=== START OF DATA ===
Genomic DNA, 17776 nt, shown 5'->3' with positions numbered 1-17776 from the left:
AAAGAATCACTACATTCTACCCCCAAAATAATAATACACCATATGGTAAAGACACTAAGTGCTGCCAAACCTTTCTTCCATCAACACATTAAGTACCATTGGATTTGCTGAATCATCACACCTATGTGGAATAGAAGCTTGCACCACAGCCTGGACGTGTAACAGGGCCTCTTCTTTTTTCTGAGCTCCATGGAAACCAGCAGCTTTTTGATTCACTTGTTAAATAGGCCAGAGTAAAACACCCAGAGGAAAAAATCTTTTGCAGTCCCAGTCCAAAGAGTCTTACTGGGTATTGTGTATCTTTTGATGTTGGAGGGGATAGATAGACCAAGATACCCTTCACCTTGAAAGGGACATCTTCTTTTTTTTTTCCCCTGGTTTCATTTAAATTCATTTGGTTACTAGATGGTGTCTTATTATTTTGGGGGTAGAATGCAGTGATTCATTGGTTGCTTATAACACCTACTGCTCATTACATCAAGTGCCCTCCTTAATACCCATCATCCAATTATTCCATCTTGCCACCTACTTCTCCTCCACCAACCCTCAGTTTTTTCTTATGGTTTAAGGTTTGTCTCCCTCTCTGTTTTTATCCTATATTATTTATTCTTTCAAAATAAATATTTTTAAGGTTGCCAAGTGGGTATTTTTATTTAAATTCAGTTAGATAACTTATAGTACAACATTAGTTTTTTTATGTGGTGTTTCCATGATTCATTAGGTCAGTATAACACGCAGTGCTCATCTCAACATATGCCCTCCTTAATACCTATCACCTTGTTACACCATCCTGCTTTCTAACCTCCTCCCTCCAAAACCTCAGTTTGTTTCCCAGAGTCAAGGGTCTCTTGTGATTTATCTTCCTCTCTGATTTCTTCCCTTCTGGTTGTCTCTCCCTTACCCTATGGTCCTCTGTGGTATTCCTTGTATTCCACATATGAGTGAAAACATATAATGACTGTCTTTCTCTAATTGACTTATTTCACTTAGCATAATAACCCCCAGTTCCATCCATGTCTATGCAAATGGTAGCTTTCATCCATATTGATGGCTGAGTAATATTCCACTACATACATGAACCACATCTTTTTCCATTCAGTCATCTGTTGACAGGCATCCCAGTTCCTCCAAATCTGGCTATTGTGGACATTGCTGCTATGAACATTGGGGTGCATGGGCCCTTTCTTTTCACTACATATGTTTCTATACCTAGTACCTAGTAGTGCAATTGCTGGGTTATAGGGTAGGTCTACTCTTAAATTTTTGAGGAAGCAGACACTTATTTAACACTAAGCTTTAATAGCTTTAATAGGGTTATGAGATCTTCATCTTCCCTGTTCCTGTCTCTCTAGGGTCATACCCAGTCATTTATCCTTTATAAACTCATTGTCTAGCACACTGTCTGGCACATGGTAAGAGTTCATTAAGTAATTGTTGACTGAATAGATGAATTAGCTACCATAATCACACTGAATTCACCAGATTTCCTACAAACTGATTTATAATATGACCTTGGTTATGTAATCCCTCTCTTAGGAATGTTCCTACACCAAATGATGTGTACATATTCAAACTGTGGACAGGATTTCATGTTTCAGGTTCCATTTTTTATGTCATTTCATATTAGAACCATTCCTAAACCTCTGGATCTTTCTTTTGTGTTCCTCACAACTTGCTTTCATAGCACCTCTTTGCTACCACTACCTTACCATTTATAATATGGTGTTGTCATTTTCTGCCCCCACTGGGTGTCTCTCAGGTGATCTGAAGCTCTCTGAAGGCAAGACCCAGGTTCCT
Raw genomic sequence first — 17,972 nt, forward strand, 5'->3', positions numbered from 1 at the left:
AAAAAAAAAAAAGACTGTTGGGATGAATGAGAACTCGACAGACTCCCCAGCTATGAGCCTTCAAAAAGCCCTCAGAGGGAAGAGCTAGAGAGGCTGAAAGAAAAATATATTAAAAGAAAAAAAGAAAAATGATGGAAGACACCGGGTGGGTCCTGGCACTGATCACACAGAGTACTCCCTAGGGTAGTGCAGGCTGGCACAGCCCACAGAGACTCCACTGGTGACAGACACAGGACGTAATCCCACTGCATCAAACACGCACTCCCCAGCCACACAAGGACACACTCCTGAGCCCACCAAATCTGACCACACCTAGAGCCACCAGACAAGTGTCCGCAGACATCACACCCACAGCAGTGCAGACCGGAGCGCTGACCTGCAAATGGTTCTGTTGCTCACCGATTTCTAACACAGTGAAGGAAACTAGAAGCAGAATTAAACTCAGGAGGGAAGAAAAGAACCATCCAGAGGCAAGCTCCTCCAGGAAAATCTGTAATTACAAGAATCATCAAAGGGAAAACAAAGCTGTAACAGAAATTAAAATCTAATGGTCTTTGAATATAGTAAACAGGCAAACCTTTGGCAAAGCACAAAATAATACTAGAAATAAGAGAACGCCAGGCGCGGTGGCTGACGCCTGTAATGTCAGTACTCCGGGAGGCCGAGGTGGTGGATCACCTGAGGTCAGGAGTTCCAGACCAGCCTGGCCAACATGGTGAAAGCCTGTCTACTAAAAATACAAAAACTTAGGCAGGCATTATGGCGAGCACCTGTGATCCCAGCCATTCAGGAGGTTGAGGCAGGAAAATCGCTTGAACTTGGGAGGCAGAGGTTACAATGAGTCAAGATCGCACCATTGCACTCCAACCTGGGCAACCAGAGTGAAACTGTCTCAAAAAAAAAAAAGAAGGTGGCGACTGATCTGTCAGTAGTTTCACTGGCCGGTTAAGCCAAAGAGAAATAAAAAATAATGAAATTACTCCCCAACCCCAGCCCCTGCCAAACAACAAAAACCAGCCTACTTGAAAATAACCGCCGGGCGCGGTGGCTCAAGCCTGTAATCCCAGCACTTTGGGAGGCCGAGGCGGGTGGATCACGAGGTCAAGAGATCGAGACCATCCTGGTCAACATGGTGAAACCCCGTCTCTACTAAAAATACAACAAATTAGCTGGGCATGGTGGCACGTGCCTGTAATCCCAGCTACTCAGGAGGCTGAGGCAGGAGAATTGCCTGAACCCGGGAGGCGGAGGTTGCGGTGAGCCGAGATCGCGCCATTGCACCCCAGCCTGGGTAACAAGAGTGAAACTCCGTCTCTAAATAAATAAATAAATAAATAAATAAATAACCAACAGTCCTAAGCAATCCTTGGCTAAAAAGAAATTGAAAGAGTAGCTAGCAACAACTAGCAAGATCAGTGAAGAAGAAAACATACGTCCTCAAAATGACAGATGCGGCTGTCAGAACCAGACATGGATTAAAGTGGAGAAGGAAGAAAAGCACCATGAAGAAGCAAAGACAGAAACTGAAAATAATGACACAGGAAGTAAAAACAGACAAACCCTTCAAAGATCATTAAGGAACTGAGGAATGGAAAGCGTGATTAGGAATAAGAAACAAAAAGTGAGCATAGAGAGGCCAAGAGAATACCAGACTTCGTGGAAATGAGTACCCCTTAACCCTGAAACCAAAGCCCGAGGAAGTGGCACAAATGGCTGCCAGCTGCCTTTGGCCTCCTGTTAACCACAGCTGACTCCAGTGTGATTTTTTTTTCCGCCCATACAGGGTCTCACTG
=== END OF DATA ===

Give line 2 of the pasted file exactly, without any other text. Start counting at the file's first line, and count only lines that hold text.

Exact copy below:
AAAGAATCACTACATTCTACCCCCAAAATAATAATACACCATATGGTAAAGACACTAAGTGCTGCCAAACCTTTCTTCCATCAACACATTAAGTACCATTGGATTTGCTGAATCATCACACCTATGTGGAATAGAAGCTTGCACCACAGCCTGGACGTGTAACAGGGCCTCTTCTTTTTTCTGAGCTCCATGGAAACCAGCAGCTTTTTGATTCACTTGTTAAATAGGCCAGAGTAAAACACCCAGAGGAAAAAATCTTTTGCAGTCCCAGTCCAAAGAGTCTTACTGGGTATTGTGTATCTTTTGATGTTGGAGGGGATAGATAGACCAAGATACCCTTCACCTTGAAAGGGACATCTTCTTTTTTTTTTCCCCTGGTTTCATTTAAATTCATTTGGTTACTAGATGGTGTCTTATTATTTTGGGGGTAGAATGCAGTGATTCATTGGTTGCTTATAACACCTACTGCTCATTACATCAAGTGCCCTCCTTAATACCCATCATCCAATTATTCCATCTTGCCACCTACTTCTCCTCCACCAACCCTCAGTTTTTTCTTATGGTTTAAGGTTTGTCTCCCTCTCTGTTTTTATCCTATATTATTTATTCTTTCAAAATAAATATTTTTAAGGTTGCCAAGTGGGTATTTTTATTTAAATTCAGTTAGATAACTTATAGTACAACATTAGTTTTTTTATGTGGTGTTTCCATGATTCATTAGGTCAGTATAACACGCAGTGCTCATCTCAACATATGCCCTCCTTAATACCTATCACCTTGTTACACCATCCTGCTTTCTAACCTCCTCCCTCCAAAACCTCAGTTTGTTTCCCAGAGTCAAGGGTCTCTTGTGATTTATCTTCCTCTCTGATTTCTTCCCTTCTGGTTGTCTCTCCCTTACCCTATGGTCCTCTGTGGTATTCCTTGTATTCCACATATGAGTGAAAACATATAATGACTGTCTTTCTCTAATTGACTTATTTCACTTAGCATAATAACCCCCAGTTCCATCCATGTCTATGCAAATGGTAGCTTTCATCCATATTGATGGCTGAGTAATATTCCACTACATACATGAACCACATCTTTTTCCATTCAGTCATCTGTTGACAGGCATCCCAGTTCCTCCAAATCTGGCTATTGTGGACATTGCTGCTATGAACATTGGGGTGCATGGGCCCTTTCTTTTCACTACATATGTTTCTATACCTAGTACCTAGTAGTGCAATTGCTGGGTTATAGGGTAGGTCTACTCTTAAATTTTTGAGGAAGCAGACACTTATTTAACACTAAGCTTTAATAGCTTTAATAGGGTTATGAGATCTTCATCTTCCCTGTTCCTGTCTCTCTAGGGTCATACCCAGTCATTTATCCTTTATAAACTCATTGTCTAGCACACTGTCTGGCACATGGTAAGAGTTCATTAAGTAATTGTTGACTGAATAGATGAATTAGCTACCATAATCACACTGAATTCACCAGATTTCCTACAAACTGATTTATAATATGACCTTGGTTATGTAATCCCTCTCTTAGGAATGTTCCTACACCAAATGATGTGTACATATTCAAACTGTGGACAGGATTTCATGTTTCAGGTTCCATTTTTTATGTCATTTCATATTAGAACCATTCCTAAACCTCTGGATCTTTCTTTTGTGTTCCTCACAACTTGCTTTCATAGCACCTCTTTGCTACCACTACCTTACCATTTATAATATGGTGTTGTCATTTTCTGCCCCCACTGGGTGTCTCTCAGGTGATCTGAAGCTCTCTGAAGGCAAGACCCAGGTTCCT